Austrians Vitus Auer, Sebastian Fuchs, and Stefan Larcher, on their first Himalayan expedition, planned to make the second ascent of Himjung (7,092m) via the unclimbed southeast ridge, approaching from the east. The first ascent of this mountain, in 2012, via the southwest face, had been made by the late Kim Chang-ho and fellow Korean Ahn Chi-young (AAJ 2013). However, the Nepalese authorities refused permission to access the valley to the east, so instead the Austrians set up base camp at 4,800m on the western side of the mountain and looked at other options.
After acclimatizing up to 6,000m on Gyaji Kang and exploring the idea of attempting the southeast ridge of Himjung from the western side, they observed that the unclimbed west ridge was an attractive, elegant line and decided to go for this instead. The intention was to traverse the peak and descend the unclimbed north ridge over a total of four or five days, carrying all their gear. However, renowned forecaster Karl Gabl gave them only a day and a half of good weather, and thus the plan was revised. The three set off from base camp on October 31, and at 5 p.m. the same day they reached a high camp at 6,180m, just before the first steep section of the west ridge.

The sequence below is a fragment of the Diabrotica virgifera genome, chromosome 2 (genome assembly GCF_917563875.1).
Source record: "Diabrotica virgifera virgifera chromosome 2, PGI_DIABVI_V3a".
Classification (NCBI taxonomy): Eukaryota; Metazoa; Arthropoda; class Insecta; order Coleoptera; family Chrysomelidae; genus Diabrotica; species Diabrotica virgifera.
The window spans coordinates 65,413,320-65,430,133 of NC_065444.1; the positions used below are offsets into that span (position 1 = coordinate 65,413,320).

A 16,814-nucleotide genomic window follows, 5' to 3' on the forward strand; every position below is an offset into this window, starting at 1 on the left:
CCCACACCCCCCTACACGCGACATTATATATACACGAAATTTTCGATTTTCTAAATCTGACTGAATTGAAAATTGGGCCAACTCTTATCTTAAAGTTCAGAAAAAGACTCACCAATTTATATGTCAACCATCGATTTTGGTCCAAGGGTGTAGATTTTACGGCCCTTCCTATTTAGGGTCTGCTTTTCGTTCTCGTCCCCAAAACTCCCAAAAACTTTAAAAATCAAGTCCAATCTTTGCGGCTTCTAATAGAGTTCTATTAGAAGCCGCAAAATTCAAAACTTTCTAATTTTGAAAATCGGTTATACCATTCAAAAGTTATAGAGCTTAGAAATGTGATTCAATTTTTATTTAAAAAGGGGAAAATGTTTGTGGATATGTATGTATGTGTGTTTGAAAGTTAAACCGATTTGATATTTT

They set off again at 11 that night, lightly equipped. They simul-soloed up steep névé (55°) through the dark and onto a long, quasi-horizontal section of ridge. Often traversing the 55° flanks of the corniced crest, they crossed a minor summit of about 6,600m, and after six hours had reached the lowest col on the ridge, where they decided to take a break. Unfortunately, with no shelter from the rising wind, in 30 minutes they were forced to start again. They pitched out a steep section shortly below the top, and then, at 9 a.m. on November 1, they reached the summit.
After a good rest on top in a surprising calm spell, they began the long traverse of the north ridge toward 7,126-meter Himlung Himal, eventually descending that peak’s west spur. This ends in a brittle rock face, and it took some time for the three Austrians to find a route around it. They gained the glacier at sunset, crossed it to the south, then laboriously climbed back up to the wait- ing tent and sleeping bags at their high camp, arriving exhausted at 8 p.m., about 21 hours after departing. At 4 p.m. the following day, they were back in base camp. The route, never too technical but very long and sustained, had snow and ice to 55° and a friable rock passage of III.
– Lindsay Griffin, from information supplied by Hansjörg Auer and Vitus Auer, Austria